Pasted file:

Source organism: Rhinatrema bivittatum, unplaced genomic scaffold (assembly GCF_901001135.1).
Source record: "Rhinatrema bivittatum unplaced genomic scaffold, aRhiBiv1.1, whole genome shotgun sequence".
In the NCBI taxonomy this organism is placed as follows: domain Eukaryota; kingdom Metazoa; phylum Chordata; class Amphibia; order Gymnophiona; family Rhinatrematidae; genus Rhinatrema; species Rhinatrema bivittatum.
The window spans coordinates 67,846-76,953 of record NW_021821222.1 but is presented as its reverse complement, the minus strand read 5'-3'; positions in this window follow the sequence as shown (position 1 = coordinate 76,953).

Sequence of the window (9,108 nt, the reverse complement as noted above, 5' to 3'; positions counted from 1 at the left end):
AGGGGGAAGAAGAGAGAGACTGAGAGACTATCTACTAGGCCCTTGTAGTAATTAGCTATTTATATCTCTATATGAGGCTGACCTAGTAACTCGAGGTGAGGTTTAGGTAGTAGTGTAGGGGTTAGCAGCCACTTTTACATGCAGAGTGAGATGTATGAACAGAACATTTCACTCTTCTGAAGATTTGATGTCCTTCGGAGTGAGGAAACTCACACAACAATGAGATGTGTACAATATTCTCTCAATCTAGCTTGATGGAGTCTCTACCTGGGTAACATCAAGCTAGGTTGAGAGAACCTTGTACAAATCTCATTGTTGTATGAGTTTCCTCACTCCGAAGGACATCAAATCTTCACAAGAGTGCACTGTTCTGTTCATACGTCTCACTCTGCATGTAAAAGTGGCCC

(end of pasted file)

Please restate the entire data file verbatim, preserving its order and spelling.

Source organism: Rhinatrema bivittatum, unplaced genomic scaffold (assembly GCF_901001135.1).
Source record: "Rhinatrema bivittatum unplaced genomic scaffold, aRhiBiv1.1, whole genome shotgun sequence".
In the NCBI taxonomy this organism is placed as follows: domain Eukaryota; kingdom Metazoa; phylum Chordata; class Amphibia; order Gymnophiona; family Rhinatrematidae; genus Rhinatrema; species Rhinatrema bivittatum.
The window spans coordinates 67,846-76,953 of record NW_021821222.1 but is presented as its reverse complement, the minus strand read 5'-3'; positions in this window follow the sequence as shown (position 1 = coordinate 76,953).

Sequence of the window (9,108 nt, the reverse complement as noted above, 5' to 3'; positions counted from 1 at the left end):
AGGGGGAAGAAGAGAGAGACTGAGAGACTATCTACTAGGCCCTTGTAGTAATTAGCTATTTATATCTCTATATGAGGCTGACCTAGTAACTCGAGGTGAGGTTTAGGTAGTAGTGTAGGGGTTAGCAGCCACTTTTACATGCAGAGTGAGATGTATGAACAGAACATTTCACTCTTCTGAAGATTTGATGTCCTTCGGAGTGAGGAAACTCACACAACAATGAGATGTGTACAATATTCTCTCAATCTAGCTTGATGGAGTCTCTACCTGGGTAACATCAAGCTAGGTTGAGAGAACCTTGTACAAATCTCATTGTTGTATGAGTTTCCTCACTCCGAAGGACATCAAATCTTCACAAGAGTGCACTGTTCTGTTCATACGTCTCACTCTGCATGTAAAAGTGGCCC